What makes him attractive isn’t something like such people in general. He is a veteran. The world throws it away, ignores it, and tries to live in a harsh environment. Brutality is the things he often sees. The human side of the character makes us better trace his so messy life from the internal and external environmental factors. However, he has an old-mother while having a mission to save a lost girl, we are more sympathetic to his character. He isn’t a child abuser but that part of the film makes everything so inviting a lot of curiosity and twist.
In addition to introducing the main plot and a little twist in each scene, the movie uses many other elements besides this film in the form of thrillers and mysteries. This film inserts various kinds of symbolism, ambiguity, and thousands of philosophical questions about the existence of Joe’s character. ‘You were never really here’ is one of the exact statements where it’s also the name of the film itself. Did he really never be there? Has he been dreaming all this time? Or was he the one who he feared the most? Public? Politician? Darkness? The plot shows a story that is full of conspiracies, provocative, some gore acting, revenge, deep and external wounds, etc. It’s kind of similar to “Taken” in addition to almost having the same character resemblance, “You Were Never Really Here” really describes a different sight.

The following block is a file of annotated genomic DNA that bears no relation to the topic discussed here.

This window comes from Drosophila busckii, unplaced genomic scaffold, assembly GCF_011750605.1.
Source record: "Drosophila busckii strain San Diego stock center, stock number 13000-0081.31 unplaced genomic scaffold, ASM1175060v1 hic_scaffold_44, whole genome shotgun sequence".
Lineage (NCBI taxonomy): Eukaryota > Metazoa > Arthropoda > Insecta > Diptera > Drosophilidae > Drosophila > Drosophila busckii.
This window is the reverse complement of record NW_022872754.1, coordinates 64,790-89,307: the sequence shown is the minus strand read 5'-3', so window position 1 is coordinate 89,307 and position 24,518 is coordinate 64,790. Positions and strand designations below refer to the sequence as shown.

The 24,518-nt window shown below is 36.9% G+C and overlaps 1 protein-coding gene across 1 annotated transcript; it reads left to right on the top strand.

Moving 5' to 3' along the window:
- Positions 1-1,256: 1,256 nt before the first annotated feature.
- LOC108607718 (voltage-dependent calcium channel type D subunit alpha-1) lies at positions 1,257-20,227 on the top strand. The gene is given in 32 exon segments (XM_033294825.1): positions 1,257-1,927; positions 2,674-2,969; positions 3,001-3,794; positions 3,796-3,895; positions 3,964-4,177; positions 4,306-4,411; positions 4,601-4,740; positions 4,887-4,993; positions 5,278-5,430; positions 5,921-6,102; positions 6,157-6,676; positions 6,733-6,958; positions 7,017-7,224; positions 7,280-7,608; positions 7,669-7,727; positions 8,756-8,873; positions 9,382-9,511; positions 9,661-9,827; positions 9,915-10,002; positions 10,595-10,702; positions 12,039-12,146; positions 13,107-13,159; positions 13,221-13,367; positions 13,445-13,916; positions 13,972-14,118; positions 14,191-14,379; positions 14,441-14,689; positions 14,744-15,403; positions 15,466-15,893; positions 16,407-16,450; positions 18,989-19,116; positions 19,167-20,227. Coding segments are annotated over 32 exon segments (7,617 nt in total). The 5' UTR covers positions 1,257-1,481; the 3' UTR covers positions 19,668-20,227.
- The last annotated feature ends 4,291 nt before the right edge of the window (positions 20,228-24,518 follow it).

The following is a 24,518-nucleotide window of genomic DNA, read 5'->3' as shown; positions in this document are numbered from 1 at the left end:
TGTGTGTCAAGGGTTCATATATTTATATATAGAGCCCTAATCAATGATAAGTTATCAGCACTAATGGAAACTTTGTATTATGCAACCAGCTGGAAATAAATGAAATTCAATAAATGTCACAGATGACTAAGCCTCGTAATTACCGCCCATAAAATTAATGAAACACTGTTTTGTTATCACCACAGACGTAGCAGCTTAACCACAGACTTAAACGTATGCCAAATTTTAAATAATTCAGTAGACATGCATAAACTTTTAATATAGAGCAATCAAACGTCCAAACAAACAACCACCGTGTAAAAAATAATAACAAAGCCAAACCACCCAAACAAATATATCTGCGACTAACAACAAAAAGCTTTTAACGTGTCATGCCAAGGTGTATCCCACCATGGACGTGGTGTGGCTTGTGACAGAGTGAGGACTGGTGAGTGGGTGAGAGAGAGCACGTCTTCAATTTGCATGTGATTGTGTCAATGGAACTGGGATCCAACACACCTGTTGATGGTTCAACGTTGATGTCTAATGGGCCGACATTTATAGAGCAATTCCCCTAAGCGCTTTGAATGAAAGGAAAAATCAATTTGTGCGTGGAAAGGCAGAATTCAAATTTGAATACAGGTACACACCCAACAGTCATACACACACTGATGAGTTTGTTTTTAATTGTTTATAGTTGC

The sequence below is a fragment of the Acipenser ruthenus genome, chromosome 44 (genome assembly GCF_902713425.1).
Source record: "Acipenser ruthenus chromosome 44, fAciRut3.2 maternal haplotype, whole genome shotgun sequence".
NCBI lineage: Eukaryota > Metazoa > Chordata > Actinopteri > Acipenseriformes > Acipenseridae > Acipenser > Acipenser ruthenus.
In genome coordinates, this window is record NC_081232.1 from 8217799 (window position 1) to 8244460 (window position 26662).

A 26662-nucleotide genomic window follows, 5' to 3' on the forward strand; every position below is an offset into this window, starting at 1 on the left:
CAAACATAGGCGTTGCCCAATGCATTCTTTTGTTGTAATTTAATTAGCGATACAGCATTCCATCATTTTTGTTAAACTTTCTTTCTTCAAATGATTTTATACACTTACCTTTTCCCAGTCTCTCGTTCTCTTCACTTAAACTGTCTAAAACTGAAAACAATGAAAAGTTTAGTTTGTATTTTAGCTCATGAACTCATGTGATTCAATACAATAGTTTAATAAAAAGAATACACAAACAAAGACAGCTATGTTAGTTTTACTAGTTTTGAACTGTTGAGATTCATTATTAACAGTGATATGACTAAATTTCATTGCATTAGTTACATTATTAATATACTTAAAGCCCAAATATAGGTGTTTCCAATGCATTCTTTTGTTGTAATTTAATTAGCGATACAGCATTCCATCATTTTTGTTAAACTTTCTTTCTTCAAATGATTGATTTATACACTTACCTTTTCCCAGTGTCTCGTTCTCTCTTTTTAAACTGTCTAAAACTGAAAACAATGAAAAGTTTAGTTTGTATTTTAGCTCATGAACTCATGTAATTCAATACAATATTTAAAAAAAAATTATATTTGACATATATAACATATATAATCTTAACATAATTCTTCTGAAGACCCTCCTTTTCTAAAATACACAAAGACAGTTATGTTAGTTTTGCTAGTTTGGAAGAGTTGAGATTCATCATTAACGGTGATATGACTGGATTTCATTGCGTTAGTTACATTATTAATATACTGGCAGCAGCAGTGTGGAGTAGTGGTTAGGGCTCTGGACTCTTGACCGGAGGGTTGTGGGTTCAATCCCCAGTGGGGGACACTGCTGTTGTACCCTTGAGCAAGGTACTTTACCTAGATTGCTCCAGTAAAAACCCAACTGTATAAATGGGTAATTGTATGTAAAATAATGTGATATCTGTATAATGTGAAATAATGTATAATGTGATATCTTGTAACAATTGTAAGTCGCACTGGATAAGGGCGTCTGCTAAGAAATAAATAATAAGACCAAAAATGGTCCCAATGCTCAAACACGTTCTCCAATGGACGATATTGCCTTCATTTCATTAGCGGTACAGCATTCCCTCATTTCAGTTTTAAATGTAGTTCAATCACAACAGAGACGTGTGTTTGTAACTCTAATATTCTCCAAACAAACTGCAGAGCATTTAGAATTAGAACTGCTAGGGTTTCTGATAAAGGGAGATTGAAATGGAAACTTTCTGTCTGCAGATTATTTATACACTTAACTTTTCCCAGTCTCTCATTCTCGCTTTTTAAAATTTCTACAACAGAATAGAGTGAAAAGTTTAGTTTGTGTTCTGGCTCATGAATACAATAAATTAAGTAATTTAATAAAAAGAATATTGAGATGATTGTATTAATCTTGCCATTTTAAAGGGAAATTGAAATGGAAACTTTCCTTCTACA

This is one of those films where people uninterested about it. The plot is unpredictable and the slow pace makes people better out. I also sometimes try to get into Phoenix’s head. On the other hand, I like how this film always makes me curious about what will happens next. The movie failed miserably in that case where I also felt the way. On the other hand, Joaquin Phoenix as Joe sometimes reminds me of myself how I often imagine if I kill myself, is there someone who cries or doesn’t care at all?
There are a bunch of scenes whose existence I don’t really think is the same as I imagined the character. Jonny Greenwood’s score in this film is also a part of why I can feel at home with this film. The score always makes the atmosphere itself as a crowded city yet as a haunted city, the sound of trains coming from far away, very noisy car horns, the atmosphere of people who look empty inside. The score, again, really reminds me of “Taxi Driver.”